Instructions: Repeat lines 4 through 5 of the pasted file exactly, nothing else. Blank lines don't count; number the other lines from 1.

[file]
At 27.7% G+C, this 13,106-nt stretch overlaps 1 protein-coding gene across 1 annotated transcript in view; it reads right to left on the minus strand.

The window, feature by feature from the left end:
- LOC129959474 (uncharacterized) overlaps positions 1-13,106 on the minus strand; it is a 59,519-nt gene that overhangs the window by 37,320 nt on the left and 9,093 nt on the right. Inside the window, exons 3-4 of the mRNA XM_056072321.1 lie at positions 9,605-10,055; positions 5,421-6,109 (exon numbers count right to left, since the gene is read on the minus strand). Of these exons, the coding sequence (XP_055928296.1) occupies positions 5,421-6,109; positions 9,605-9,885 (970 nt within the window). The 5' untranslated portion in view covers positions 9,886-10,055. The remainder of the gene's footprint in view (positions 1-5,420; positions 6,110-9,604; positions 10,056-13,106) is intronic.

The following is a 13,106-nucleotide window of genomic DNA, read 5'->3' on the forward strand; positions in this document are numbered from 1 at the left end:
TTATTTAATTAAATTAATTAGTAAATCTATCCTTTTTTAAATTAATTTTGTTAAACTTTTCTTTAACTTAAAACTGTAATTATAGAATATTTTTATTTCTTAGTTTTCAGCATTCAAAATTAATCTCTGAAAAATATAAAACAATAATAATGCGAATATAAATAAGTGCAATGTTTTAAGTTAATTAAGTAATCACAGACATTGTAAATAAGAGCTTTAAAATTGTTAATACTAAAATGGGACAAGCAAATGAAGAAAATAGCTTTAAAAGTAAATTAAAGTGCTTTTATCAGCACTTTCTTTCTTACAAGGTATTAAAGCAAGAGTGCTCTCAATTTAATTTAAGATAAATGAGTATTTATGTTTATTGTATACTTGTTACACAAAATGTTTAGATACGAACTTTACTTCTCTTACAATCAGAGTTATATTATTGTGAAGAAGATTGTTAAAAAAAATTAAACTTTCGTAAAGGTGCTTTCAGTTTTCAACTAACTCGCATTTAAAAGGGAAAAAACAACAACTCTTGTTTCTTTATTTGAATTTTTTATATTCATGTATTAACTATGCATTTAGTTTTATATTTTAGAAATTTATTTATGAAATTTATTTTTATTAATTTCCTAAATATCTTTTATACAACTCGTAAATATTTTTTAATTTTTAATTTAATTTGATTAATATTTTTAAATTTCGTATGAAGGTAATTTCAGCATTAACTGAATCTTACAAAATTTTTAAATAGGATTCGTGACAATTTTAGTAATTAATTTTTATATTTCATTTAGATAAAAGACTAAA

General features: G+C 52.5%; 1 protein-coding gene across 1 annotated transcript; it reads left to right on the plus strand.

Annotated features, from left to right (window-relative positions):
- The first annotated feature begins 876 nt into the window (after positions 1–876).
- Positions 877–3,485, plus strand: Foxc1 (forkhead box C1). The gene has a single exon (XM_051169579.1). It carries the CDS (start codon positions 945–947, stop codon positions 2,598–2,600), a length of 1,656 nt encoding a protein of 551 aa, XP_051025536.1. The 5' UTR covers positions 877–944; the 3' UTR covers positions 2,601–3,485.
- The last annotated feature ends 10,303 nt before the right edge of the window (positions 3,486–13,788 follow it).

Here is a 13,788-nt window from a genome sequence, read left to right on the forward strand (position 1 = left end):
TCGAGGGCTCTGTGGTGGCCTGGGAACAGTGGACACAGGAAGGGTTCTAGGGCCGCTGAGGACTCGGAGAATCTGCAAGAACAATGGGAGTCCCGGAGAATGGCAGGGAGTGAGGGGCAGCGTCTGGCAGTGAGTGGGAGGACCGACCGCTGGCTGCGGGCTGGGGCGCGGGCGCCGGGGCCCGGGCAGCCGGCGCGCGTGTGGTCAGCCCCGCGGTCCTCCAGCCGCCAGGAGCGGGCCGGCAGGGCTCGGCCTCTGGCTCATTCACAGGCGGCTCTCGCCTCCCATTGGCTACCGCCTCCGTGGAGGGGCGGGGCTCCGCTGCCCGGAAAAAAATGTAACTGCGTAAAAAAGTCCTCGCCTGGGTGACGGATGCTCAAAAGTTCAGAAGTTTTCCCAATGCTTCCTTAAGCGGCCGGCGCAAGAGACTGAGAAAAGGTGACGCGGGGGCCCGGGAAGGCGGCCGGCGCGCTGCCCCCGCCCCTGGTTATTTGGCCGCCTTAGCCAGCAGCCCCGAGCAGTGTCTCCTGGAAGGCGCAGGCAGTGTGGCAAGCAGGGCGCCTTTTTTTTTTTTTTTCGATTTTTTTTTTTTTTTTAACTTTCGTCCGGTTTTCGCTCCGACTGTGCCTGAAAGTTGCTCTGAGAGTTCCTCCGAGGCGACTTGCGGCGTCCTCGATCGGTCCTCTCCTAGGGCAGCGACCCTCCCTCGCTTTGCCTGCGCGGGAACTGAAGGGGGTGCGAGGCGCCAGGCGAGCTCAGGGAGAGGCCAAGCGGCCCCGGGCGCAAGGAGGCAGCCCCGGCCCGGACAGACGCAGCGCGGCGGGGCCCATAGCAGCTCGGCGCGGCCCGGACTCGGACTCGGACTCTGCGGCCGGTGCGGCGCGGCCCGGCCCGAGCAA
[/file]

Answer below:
The following is a 13,106-nucleotide window of genomic DNA, read 5'->3' on the forward strand; positions in this document are numbered from 1 at the left end:
TTATTTAATTAAATTAATTAGTAAATCTATCCTTTTTTAAATTAATTTTGTTAAACTTTTCTTTAACTTAAAACTGTAATTATAGAATATTTTTATTTCTTAGTTTTCAGCATTCAAAATTAATCTCTGAAAAATATAAAACAATAATAATGCGAATATAAATAAGTGCAATGTTTTAAGTTAATTAAGTAATCACAGACATTGTAAATAAGAGCTTTAAAATTGTTAATACTAAAATGGGACAAGCAAATGAAGAAAATAGCTTTAAAAGTAAATTAAAGTGCTTTTATCAGCACTTTCTTTCTTACAAGGTATTAAAGCAAGAGTGCTCTCAATTTAATTTAAGATAAATGAGTATTTATGTTTATTGTATACTTGTTACACAAAATGTTTAGATACGAACTTTACTTCTCTTACAATCAGAGTTATATTATTGTGAAGAAGATTGTTAAAAAAAATTAAACTTTCGTAAAGGTGCTTTCAGTTTTCAACTAACTCGCATTTAAAAGGGAAAAAACAACAACTCTTGTTTCTTTATTTGAATTTTTTATATTCATGTATTAACTATGCATTTAGTTTTATATTTTAGAAATTTATTTATGAAATTTATTTTTATTAATTTCCTAAATATCTTTTATACAACTCGTAAATATTTTTTAATTTTTAATTTAATTTGATTAATATTTTTAAATTTCGTATGAAGGTAATTTCAGCATTAACTGAATCTTACAAAATTTTTAAATAGGATTCGTGACAATTTTAGTAATTAATTTTTATATTTCATTTAGATAAAAGACTAAA